THE CONVERTED SAILOR BOY. EDWARD BEECHHILL was the only son of a farmer, who lived in the neighbourhood of Dunse, and who was esteemed by those who knew him as a person of strong sense and sound principle, and as being possessed of a warm heart and an open hand. From his cradle, young Beechhill was a wayward boy. Perhaps he was not always properly managed; for his mother, who loved him to excess, would often hide his faults from his father ; who, from an over-anxiety to see his son a reputable member of society, as well as a good Christian, suffered himself at times to be surprised into undue fits of passion with his offending child, and was apt at seasons to punish him with rigour. There was no day that marked the bent of Edward's mind more than the Sabbath,-a day, the duties of which his father observed with scrupulous exactness

. To young Beechhill, the Sabbath was a season

of restless uneasiness ; for from early morn till night he was obliged to be engaged in exercises in which his heart had no share. Often did he wish that the Sabbath was over; and often did he wonder who could have invented such a dull, hateful thing as a catechism. Permit me here to remark, that it was not the custom then for parents and teachers to speak to the understanding of children, by taking pains to render the truth intelligible to their weak capacities; but to ply their memory with dry doctrinal statements, which only served, in the most of cases, to burden their minds, without improving their judgments, or exciting in their hearts one degree of interest.

When young Beechhill was about fourteen years of age he had a strong desire to see a fair. He had frequently listened with rapturous delight to a neighbouring farmer's son's account of various and heart-stirring exhibitions to be seen there ; so he resolved to have his wishes gratified, come what might. It chanced that one was to be held the following week, in a town not far distant; and as he suspected that his father would object to the scheme, he determined to say nothing on the subject to his parents till his design should be accomplished. Accordingly, the better to effect his purpose, he secreted the key of the house-door on the night preceding the fair; and with the first streak of morning, when all, as he supposed, were fast asleep, he stole from his chamber, and ventnred to turn the lock. It creaked, and he stopped, for his heart beat thick, and his hand shook with terror; but the next moment he summoned resolution, and succeeded in undoing the lock,—though not till he had awakened his father, who, believing the house to have been broken into by thieves, sprang out of bed, just in time to secure and punish his rebellious son.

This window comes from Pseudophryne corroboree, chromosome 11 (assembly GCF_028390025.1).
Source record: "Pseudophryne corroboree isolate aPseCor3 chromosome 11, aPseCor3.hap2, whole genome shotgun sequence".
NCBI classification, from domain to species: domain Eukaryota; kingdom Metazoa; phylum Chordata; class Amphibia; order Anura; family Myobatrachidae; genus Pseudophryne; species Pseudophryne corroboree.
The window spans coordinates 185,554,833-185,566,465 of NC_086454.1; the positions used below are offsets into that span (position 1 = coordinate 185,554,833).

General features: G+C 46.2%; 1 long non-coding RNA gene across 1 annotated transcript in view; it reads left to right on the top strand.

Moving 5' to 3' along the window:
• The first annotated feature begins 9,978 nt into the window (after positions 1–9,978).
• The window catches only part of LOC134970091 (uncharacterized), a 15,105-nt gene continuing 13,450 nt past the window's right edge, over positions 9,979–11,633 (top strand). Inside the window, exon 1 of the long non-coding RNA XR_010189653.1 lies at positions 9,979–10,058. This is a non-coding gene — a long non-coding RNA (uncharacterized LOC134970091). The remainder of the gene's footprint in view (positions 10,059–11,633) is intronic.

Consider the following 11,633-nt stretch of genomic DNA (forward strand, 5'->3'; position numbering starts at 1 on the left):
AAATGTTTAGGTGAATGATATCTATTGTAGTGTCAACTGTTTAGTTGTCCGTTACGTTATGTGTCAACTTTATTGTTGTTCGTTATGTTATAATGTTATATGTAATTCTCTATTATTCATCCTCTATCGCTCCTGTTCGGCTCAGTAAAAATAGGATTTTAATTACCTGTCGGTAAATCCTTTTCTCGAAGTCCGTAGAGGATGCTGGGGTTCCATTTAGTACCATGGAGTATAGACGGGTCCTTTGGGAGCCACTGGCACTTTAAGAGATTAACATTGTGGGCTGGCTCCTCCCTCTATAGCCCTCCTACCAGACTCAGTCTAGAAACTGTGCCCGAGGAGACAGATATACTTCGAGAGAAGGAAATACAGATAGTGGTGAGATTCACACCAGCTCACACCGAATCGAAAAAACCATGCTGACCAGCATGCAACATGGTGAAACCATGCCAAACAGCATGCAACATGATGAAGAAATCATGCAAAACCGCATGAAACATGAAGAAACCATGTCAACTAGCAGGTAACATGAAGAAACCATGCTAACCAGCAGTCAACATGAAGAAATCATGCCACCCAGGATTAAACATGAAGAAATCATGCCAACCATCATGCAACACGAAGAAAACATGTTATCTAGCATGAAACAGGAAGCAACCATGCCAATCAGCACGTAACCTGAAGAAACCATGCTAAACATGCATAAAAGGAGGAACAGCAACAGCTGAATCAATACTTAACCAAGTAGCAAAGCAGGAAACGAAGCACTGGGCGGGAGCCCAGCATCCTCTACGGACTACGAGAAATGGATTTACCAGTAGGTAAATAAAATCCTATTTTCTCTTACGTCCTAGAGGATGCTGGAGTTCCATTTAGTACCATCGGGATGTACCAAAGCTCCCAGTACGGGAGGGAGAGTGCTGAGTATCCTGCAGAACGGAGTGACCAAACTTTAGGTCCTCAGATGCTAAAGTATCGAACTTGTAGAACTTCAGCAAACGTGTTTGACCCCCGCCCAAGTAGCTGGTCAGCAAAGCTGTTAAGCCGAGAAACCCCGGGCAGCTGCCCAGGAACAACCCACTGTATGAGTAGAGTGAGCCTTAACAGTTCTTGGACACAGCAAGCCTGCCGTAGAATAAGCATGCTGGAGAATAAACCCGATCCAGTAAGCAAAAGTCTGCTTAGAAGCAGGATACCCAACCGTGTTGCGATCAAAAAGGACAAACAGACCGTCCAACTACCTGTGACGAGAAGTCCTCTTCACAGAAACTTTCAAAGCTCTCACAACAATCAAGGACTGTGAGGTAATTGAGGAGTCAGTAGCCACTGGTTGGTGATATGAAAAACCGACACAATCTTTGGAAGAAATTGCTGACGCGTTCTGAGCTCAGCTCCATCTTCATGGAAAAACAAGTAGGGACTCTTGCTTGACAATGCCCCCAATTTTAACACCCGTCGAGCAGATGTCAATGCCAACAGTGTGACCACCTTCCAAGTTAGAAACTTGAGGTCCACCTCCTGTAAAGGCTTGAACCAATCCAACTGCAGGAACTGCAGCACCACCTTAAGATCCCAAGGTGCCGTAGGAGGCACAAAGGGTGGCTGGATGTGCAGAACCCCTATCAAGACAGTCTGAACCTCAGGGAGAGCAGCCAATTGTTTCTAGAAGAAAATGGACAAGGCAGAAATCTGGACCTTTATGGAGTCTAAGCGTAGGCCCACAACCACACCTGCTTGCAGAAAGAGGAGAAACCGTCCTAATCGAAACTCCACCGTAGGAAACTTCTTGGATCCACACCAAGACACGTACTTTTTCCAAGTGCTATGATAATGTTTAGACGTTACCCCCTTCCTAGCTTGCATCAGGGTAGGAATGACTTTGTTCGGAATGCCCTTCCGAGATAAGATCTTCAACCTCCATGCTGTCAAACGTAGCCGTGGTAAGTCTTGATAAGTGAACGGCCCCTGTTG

From this period young Beechhill meditated a final escape from his father's house ; but he kept the secret to himself, till, having accompanied his mother to Leith, for seabathing, he one morning disappeared, leaving the following note on the parlour table

“My dear mother,—When you receive this I shall be at sea. I have long had a desire to visit strange places, and to become acquainted with new things; and I thought if I proposed going abroad, my father would not consent to my wishes. Do not put yourself about on my account. Though I begin my voyage as a common sailor, I am led to expect promotion very soon. At all events I have taken the step, and it cannot now be retraced. Your affectionate son,